At least two speakers at the press conference directly addressed the media and even named a local newspaper which they thought had been writing “just what two individuals say” when it comes to CAIR and the Somali community. The two individuals were not specified.
“You have these so called ‘Somali activists’ who are not activists,” said Obsiye. “To be an activist you have to be active when the media is and is not present. And these so called activists are not present when the media is not present.”
At the press conference, Obsiye claimed that the “two individuals” who organized the anti-CAIR protest “have a hidden agenda. We don’t know what the hidden agenda is, but there must be an agenda. Because if they want the kids to come back [from Somalia], there must be a better way to work with it.”
What led Obsiye to his conclusion is what he was told by a Somali observer who was present at the anti-CAIR protest. “A Somali observer of the protest said that the protestors were told that CAIR is responsible for the kids who left to Somalia,” said Obsiye. When Obsiye asked the protestors if this was true, they confirmed with him. “And I also heard a racist comment. The protestors said that CAIR is a group of Arab leaders trying to come into the Somali community and tell the Somali community what to do.”
However, Obsiye doesn’t blame them. He believes that “the protestors were told to protest and hold signs by two individuals. The people didn’t know better. They didn’t know that CAIR is just a civil rights organization. I think that they were manipulated, they didn’t know what was going on,” he asserted.
Obsiye also said he saw, greeted, and spoke with Omar Jamal at the anti-CAIR protest. Although Jamal wasn’t protesting, he was sitting near the protestors and watching, according to Obsiye. Jamal is a controversial Somali figure who has been known to very publicly accuse CAIR of promoting Islamic extremism. Bihi said he could not remember if he saw Jamal present at the protest.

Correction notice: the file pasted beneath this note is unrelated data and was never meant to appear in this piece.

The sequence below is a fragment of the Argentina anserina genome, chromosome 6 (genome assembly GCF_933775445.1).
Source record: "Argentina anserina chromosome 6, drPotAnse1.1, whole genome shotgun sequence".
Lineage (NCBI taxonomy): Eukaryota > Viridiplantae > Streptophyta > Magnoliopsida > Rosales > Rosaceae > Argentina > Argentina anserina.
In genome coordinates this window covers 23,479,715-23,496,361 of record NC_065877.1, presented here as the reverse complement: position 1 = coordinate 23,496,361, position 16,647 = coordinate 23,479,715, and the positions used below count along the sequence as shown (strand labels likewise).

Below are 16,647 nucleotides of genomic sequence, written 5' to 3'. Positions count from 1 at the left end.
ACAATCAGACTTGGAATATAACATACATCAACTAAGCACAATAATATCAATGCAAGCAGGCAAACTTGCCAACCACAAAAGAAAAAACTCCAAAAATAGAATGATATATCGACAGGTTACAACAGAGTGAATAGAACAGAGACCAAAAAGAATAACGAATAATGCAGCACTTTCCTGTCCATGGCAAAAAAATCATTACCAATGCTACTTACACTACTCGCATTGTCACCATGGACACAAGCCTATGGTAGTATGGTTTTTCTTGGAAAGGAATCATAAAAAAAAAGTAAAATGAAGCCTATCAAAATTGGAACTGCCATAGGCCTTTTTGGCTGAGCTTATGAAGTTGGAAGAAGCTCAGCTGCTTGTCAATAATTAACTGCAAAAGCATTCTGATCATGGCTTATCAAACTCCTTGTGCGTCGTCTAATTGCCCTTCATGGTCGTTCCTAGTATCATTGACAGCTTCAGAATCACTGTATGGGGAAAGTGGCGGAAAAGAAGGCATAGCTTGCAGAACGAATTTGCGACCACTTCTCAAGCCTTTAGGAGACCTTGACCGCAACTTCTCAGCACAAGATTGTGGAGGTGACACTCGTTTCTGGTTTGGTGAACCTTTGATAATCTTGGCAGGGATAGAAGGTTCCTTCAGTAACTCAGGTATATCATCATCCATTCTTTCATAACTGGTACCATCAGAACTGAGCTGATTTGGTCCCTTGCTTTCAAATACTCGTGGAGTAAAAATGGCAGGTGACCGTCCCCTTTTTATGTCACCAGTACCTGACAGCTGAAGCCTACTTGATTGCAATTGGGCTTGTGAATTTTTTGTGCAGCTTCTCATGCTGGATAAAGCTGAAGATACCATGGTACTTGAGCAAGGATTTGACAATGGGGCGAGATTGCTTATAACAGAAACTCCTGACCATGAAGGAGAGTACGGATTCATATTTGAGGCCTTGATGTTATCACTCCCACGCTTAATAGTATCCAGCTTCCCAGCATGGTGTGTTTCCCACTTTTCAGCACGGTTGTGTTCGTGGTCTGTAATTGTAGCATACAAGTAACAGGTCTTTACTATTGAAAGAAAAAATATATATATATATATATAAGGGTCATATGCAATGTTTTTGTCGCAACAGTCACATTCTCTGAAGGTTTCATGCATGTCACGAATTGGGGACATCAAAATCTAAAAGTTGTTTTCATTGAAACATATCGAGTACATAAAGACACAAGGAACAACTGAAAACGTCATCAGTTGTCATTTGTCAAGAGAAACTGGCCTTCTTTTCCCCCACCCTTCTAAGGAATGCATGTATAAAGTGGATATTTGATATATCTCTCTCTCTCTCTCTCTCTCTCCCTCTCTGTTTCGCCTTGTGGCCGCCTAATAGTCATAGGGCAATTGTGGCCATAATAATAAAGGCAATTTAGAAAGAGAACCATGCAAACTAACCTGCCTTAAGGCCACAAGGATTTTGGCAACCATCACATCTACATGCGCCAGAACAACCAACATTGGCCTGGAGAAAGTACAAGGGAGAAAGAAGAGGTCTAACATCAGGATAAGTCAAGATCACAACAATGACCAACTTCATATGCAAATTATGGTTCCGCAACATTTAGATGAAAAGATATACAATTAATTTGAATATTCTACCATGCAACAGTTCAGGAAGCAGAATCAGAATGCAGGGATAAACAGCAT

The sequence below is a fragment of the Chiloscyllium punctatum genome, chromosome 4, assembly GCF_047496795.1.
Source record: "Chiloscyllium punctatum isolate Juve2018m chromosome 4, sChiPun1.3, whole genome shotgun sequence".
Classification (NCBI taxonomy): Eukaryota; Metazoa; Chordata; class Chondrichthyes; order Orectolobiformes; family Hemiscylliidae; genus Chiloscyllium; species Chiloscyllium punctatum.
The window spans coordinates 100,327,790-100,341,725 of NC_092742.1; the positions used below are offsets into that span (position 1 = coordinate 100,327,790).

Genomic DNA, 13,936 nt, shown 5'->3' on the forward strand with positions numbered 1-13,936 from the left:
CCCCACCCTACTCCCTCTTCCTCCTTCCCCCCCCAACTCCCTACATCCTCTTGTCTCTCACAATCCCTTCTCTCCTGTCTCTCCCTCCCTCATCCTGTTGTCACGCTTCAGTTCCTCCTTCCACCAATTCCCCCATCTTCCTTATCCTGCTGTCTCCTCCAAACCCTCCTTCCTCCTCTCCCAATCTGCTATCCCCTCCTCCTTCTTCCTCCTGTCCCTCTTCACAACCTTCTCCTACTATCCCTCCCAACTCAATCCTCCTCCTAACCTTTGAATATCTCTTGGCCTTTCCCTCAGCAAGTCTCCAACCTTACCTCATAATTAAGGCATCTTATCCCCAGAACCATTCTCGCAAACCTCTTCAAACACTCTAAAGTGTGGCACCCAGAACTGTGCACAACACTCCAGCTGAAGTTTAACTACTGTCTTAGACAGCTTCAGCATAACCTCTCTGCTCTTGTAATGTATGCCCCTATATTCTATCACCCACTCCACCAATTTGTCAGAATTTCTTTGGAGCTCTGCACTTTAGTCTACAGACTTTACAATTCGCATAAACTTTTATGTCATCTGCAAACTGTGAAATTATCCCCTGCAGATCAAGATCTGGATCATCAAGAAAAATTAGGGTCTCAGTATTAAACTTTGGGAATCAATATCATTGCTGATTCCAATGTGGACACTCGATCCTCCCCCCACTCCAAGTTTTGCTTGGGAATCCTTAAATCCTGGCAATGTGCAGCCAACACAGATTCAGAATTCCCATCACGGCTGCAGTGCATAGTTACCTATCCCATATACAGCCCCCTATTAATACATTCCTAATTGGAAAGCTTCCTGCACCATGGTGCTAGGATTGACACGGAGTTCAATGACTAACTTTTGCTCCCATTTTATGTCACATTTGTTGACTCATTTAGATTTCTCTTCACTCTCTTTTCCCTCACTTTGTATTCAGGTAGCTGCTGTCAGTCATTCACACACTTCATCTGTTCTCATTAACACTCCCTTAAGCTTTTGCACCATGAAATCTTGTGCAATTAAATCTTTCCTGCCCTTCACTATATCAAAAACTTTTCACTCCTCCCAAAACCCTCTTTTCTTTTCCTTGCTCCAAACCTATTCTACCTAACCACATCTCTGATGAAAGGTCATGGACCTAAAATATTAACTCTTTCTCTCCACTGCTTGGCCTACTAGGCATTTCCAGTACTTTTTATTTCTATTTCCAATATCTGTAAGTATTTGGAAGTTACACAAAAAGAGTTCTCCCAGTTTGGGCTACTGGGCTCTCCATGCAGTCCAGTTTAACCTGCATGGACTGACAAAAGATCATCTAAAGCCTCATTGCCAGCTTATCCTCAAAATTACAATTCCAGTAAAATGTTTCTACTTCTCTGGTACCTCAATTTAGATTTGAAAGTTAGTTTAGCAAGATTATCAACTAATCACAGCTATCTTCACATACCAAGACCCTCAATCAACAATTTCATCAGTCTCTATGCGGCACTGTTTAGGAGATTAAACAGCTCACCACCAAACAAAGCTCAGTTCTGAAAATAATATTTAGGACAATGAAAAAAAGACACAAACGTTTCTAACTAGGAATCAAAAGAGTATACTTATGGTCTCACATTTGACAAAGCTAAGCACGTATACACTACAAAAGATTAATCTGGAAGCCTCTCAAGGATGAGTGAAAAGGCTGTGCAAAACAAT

Ethnicity might be an issue
Bihi did not deny making racist comments against CAIR to garner support for the protest. “That’s how we see CAIR. There are no Somalis [working for them]. We don’t see Oromos or other nationalities. All we see is Arabs. That’s the perception we have and that’s all we know, because they never work with us, but they always judge us.”
In spite of his comment, Bihi says he is not a racist. “I don’t have anything against anybody. I don’t care what race you are and what religion you are. I have something against someone who comes into my community and comes to patronize me.” He even mentioned the Jewish and GLBT communities, appreciating them for their help and hoping that he can continue his “relationship with the Minnesota community.”
Zikri said the CAIR-MN board is ethnically diverse and that there is no Arab board member, “but even if there was, so what?” she asked. Zikri agrees with Bihi that it’s important to have representation from all groups, but CAIR is not an ethnic or religious organization, she said.
“We help Muslims in the whole community. The fact that we can help the Somali community without having Somali representation on the board shows how those divisions can be erased.” However, she says CAIR has Somali and other East African volunteers. She also points out that CAIR doesn’t have any African American representation. “It’s not like we’re being exclusive. It doesn’t have to do with ethnicity or race.”
Regardless of the accusations and protests against CAIR, both CAIR and Bihi have said they would be more than willing to meet and make each party understand where the other is coming from. Zikri hopes to “bridge this gap of misunderstanding,” and she explained that CAIR is a non-profit charitable and transparent organization. “As a 501(c)(3) organization we’re not hiding our activities or our budget. Our information is available to the public. We’re willing to share all of our activities with him,” Zikri said.
There was an attempt earlier last month for dialogue initiated by an impartial individual who would like to remain anonymous. Zikri said that CAIR agreed to speak with Bihi at that time but there was no response from Bihi. In fact, there was a second anti-CAIR protest organized by Bihi just last week on Independence Day, so no one is certain if there will be dialogue any time soon.
Lolla Mohammed Nur (email@example.com) is a student at the University of Minnesota and an intern at the TC Daily Planet.